This attitude to sex has made it an exceptional act. When a baby girl first rolls over, everyone claps. When she first sits, stand, walks, talks or rides a bicycle everyone is similarly delighted. But when she first has sex, the world seems terrified. With boys it is similar, but there is much less terror. Christian-ethos-based societies do not seem to have come to terms with our basic humanity and its natural functions. In consequence prohibitions and guilts are major elements in our society.
In Shakespearean society the serfs had nothing to inherit, so were not really concerned who fathered the village children. The middle class had money to inherit, so were very fussy who slept with who, and the kings staffed the Court with eunuchs just to be on the safe side. In some Asian societies the men visit the brothels on the way home so that they will leave their wives alone. This also occurs in Western societies, but with the sex industry more marginalised.
So if a man is at the extreme end of the libido spectrum, but due to personality characteristics is continually denied sex, he may become angry and frustrated. This is unsurprising. If his libido is then defined as abnormal, he may be termed ‘sex-addicted’. Is this then a psychiatric diagnosis? Probably not. There is no real connection between psychiatric diagnoses and physiological brain function, and mental illness is often a question of definitions, which change significantly with time. The diagnosis ‘nymphomaniac’ has gone out of use.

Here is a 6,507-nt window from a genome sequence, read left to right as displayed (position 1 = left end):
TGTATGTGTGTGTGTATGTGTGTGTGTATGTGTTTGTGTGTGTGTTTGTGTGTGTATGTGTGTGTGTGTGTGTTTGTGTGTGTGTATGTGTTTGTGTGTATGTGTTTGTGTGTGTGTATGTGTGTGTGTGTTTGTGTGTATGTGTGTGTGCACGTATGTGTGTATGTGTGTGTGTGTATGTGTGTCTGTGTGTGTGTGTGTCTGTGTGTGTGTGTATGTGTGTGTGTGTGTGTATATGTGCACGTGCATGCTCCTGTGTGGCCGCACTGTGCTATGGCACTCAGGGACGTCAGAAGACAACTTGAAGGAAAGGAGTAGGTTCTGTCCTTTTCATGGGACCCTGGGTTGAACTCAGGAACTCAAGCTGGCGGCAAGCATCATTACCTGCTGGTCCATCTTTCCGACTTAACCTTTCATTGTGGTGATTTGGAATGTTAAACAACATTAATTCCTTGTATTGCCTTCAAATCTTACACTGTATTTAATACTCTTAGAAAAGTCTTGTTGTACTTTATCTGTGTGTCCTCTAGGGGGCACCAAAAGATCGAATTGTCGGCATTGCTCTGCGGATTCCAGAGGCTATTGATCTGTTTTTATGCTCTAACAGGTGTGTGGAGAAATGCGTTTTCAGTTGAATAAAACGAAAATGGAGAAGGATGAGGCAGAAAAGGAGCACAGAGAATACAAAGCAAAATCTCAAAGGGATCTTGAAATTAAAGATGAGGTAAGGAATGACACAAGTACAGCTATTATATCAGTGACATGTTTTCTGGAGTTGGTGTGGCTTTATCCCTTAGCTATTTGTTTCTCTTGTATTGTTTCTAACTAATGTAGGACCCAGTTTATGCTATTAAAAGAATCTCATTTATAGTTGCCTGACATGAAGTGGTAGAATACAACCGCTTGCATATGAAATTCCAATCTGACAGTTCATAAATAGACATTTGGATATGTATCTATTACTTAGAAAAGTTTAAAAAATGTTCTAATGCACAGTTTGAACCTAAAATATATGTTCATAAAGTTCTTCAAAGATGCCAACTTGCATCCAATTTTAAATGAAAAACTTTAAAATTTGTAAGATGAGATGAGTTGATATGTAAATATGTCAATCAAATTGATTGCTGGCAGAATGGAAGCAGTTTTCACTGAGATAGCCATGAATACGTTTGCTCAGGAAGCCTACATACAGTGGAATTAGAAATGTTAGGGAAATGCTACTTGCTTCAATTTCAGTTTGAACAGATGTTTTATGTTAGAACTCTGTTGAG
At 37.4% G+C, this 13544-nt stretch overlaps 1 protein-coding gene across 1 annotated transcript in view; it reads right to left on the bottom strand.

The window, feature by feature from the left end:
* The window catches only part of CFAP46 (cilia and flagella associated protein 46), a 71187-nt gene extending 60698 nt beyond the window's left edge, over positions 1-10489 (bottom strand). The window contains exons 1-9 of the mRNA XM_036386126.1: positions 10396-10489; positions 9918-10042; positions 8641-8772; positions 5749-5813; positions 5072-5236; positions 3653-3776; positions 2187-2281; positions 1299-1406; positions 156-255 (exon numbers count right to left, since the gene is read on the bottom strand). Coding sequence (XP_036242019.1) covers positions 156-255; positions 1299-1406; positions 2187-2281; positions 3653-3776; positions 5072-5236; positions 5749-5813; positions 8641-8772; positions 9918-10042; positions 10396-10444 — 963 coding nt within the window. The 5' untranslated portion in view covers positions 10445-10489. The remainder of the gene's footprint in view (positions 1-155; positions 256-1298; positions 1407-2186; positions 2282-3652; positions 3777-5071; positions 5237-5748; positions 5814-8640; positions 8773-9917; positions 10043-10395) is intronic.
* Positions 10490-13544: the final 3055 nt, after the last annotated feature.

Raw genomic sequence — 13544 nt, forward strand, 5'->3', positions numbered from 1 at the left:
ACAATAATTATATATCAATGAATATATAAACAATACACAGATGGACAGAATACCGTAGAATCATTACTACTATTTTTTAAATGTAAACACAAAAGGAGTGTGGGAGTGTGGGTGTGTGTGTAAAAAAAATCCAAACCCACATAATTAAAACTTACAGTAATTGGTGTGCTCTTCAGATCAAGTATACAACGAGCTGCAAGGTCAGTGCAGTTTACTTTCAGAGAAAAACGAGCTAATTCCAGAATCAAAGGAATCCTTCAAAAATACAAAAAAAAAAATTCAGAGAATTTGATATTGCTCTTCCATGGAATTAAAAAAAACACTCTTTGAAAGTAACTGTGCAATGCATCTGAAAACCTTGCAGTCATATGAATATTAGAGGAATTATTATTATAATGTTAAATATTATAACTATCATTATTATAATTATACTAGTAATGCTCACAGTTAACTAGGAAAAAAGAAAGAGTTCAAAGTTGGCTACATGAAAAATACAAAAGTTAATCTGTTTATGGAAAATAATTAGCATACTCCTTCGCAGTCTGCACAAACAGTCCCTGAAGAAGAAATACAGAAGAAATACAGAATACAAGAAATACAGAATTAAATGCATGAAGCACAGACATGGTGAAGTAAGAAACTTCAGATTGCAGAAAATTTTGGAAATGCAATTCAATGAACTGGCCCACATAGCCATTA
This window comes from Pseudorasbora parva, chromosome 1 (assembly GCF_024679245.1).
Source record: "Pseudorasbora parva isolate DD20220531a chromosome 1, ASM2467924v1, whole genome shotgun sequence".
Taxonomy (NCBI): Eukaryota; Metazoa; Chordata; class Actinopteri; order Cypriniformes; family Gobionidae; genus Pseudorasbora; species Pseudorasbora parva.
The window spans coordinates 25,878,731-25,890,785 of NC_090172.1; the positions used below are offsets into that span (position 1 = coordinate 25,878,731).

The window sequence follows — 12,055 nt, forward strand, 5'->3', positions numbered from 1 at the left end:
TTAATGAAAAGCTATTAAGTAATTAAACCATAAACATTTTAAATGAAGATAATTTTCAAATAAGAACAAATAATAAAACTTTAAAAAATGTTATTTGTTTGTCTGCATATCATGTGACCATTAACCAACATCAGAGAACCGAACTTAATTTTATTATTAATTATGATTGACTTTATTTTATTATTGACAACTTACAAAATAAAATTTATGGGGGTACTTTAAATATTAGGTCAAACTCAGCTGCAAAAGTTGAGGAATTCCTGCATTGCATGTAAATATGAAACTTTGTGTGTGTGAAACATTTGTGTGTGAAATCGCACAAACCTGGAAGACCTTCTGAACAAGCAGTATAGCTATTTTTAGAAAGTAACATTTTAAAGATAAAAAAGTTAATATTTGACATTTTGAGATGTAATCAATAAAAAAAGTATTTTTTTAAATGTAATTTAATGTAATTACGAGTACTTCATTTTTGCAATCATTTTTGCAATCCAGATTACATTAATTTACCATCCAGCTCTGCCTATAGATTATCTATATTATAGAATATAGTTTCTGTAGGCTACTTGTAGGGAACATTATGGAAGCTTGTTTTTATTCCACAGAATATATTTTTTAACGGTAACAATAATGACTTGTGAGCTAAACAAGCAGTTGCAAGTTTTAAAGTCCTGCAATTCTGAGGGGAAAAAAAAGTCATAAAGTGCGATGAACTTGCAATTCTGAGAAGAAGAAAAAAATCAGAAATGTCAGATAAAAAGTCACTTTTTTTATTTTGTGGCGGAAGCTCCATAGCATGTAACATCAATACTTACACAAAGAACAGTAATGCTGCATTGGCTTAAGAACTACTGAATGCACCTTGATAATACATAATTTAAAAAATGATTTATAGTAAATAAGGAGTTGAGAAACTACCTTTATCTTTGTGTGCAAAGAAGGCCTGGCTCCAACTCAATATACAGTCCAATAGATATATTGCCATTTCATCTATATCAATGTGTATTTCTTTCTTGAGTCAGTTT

In the US with guns readily available, killing people is much easier; uncontrolled anger is much more dangerous. Obviously an angry man is far more likely to kill 8 people if he has a gun that if he does not.
In that brothels tend to be staffed by people who are marginalised either by race or income, it is observed that many are staffed by Asian women.
If one accepts that there were 6 discs that had holes in them, one could argue which causative factor was the most important. The Police may have been keen to play down the racist element. They may assume that the guns and the ‘moral framework’ are not able to be changed, hence not worthy of mention.
Australia has no gun problem like this, but sexual consent is certainly the topic of the moment. A more natural and secular approach to sex education would seem to be necessary, and an obvious approach is to put it into a civics and ethics class into schools. The crunch question will be whether it displaces scripture, which increasingly seems an anachronism.
22 December 2019 ‘The God Delusion’ had been on my ‘to read’ list for years. Having been through years of boarding school I had heard all the arguments about the existence of God debated ad nauseam I was a bit chastened that I had not written the book myself and I assumed that I knew […]
31 May 2019 Roosevelt in 1941 spoke of the 4 Freedoms, freedom of speech, freedom of worship, freedom from want, and freedom from fear. This was before the UN Declaration of Human Rights. I spent 10 years in boarding schools from the age of 8 where religion was most definitely in charge. Many of the […]